What trapeze school taught me about Letting Go

Sunday kicked off week 1 of Your True You Journey, an 8 week group program that 6 beautiful women here in Swansea have started together, and we start off with the seemingly hardest, yet sometimes the simplest topic: Letting Go.

Two days later, I was asked by someone else… ‘How do you let go?’

As I’ve been trying to hack into this concept, find the 5 step plan to ‘letting go’, I think back to the time I went to trapeze school for a day in NYC.

We were however many frightening-feet high in the air swinging from a trapeze bar, and guess what? The only way to get down, to get home, was to let go of the bar.

It really was that simple. Open my hands. Detach myself from the bar.

The hard part? I’d be falling an uncomfortable distance to the net below.

I’m sure I held on for a couple swings more than necessary before gathering up the courage to let go and drop.

I survived.

The lesson here: Letting go takes gathering courage to be in an uncomfortable and unknown space, but the act is practically automatic.

When I let go of the bar I didn’t consciously tell my hand to open up, and my fingers to move in an upward direction.

No. In the moment my mind chose to let go, my body followed suite.

Lesson here: Letting go is a moment by moment choice.

Our final acrobatic move on the trapeze that day was one of those hang upside down and swing to the person on the other side moves, where you have to be swinging in perfect harmony in order to lock arms, and then swing together.

That took Trust.

Trust that the experts would launch our swing at the right time. Trust that the other experienced trapeze artist would have a strong enough grip to hold me, and trust that the nets below would catch me.

In that split second moment when I felt the grip of the other, I had to release and relax my legs to let go of the bar, otherwise I’d be pulled back in the other direction.

Lesson Here: I had to trust the bigger picture. And trust that letting go at the right moment would make everything work like clockwork.

I was not masterminding the whole performance, controlling every action of every person. I had to surrender to my part: Stay present, stay connected, feel, listen.

Now, let’s talk about the fall.

Of course, when playing on a trapeze in a set up that is purposefully there for amateurs, and has an insurance policy to cover any and all accidents, there were many, many, many nets below me, ready to gently break my fall.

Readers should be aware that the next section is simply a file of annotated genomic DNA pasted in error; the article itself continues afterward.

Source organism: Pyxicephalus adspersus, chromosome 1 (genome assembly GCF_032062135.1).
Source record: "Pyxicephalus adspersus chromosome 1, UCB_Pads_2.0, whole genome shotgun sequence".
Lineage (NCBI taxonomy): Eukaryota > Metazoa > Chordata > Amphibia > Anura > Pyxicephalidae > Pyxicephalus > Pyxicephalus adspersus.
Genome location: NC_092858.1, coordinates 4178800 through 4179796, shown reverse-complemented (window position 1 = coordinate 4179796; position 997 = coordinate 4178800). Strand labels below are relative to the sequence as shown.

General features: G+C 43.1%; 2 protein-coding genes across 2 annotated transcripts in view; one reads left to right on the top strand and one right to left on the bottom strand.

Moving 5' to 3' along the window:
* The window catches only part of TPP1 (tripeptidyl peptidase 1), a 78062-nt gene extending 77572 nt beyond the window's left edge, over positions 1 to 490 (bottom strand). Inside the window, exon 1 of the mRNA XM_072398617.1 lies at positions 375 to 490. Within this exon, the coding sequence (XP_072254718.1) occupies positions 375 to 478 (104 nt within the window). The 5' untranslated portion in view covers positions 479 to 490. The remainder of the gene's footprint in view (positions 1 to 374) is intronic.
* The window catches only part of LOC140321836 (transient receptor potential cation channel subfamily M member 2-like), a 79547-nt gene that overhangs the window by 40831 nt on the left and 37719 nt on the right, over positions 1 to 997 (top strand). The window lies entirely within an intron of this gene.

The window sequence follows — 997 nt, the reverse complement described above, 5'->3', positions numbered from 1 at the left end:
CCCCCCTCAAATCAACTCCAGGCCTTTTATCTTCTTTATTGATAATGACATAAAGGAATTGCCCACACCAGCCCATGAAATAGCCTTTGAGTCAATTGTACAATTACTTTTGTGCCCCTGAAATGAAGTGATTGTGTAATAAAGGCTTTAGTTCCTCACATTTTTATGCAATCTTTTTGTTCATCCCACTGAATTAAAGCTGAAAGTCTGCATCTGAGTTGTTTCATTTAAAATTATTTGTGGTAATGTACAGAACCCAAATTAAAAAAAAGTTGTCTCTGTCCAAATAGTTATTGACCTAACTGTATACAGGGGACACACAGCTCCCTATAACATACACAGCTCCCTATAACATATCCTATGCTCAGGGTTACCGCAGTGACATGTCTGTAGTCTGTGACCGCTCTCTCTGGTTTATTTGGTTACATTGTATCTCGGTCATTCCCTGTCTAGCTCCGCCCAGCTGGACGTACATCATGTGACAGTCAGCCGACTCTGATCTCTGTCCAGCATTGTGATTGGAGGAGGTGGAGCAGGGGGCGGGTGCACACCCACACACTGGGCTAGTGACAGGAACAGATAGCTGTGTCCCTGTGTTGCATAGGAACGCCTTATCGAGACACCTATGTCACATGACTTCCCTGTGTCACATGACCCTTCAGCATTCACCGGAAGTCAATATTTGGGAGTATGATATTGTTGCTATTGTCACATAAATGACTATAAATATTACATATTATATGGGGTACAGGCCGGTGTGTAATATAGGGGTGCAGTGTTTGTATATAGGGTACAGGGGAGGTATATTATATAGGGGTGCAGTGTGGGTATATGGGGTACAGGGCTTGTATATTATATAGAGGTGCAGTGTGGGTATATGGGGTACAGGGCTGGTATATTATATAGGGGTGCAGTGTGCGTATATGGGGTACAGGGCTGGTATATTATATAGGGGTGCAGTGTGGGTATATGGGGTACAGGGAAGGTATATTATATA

In life I often think that I am supposed to be my own net.

Trust me. You do not want me to be a net. I will crack and shatter with the impact of any object plummeting toward me with irreversible gravitational force.

Either that or I will swiftly move to the side and that object will fall splat on the ground.

I can not be my own net.

That in and of itself is a letting go moment. I can not be all things to all people, including myself. I can not fix all problems, including my own.

So if I’m not my own net, then who or what is?

Well, in real life trapeze school, the owner put the net there;  the person who created a space for me to play in. They obviously knew I wasn’t going to start swinging and never stop. I’d need to come down at some point.

They foresaw a need and intentionally designed a facility to catch people when they fall.

What is your net for life?

I like to think of mine as the force that created a space for me to play in; the creator of my existence and the world I live in.

I wouldn’t be here if there wasn’t something to catch me. I didn’t force, or will, my own existence into being.

Lesson here: I can choose to believe that, if something got me here, something’s going to catch me.

But only if I let go.

Otherwise I will continue to swing back and forth in fear of falling, fear of failing, straining and exerting all of my energy to hold on to something that I think is providing me safety; eg that trapeze bar.

But if I am holding on to that for dear life, I have no life. I am stuck, at some ridiculously high height in the air, not able to do anything but swing back and forth. The view might look good, but it gets old after awhile.

Let go? And and a whole new world opens up.

So you see, there is no 5 step plan; unless Courage, Presence, Choice, Trust and Faith count. Each of those steps are a practice in itself.

Earlier this year I made a picture prayer. A physical representation of the desire I have for my life.

20160318_131848

As you see, it starts with Teach Me…

What I’ve learned is, as you ask to be taught, the lessons present themselves.

Practice courage, presence, choice, trust, and faith in each moment, along with a heavy dose of grace & love, just like that daring young man on the flying trapeze, you’ll fly through the air with the greatest of ease :).

 

 

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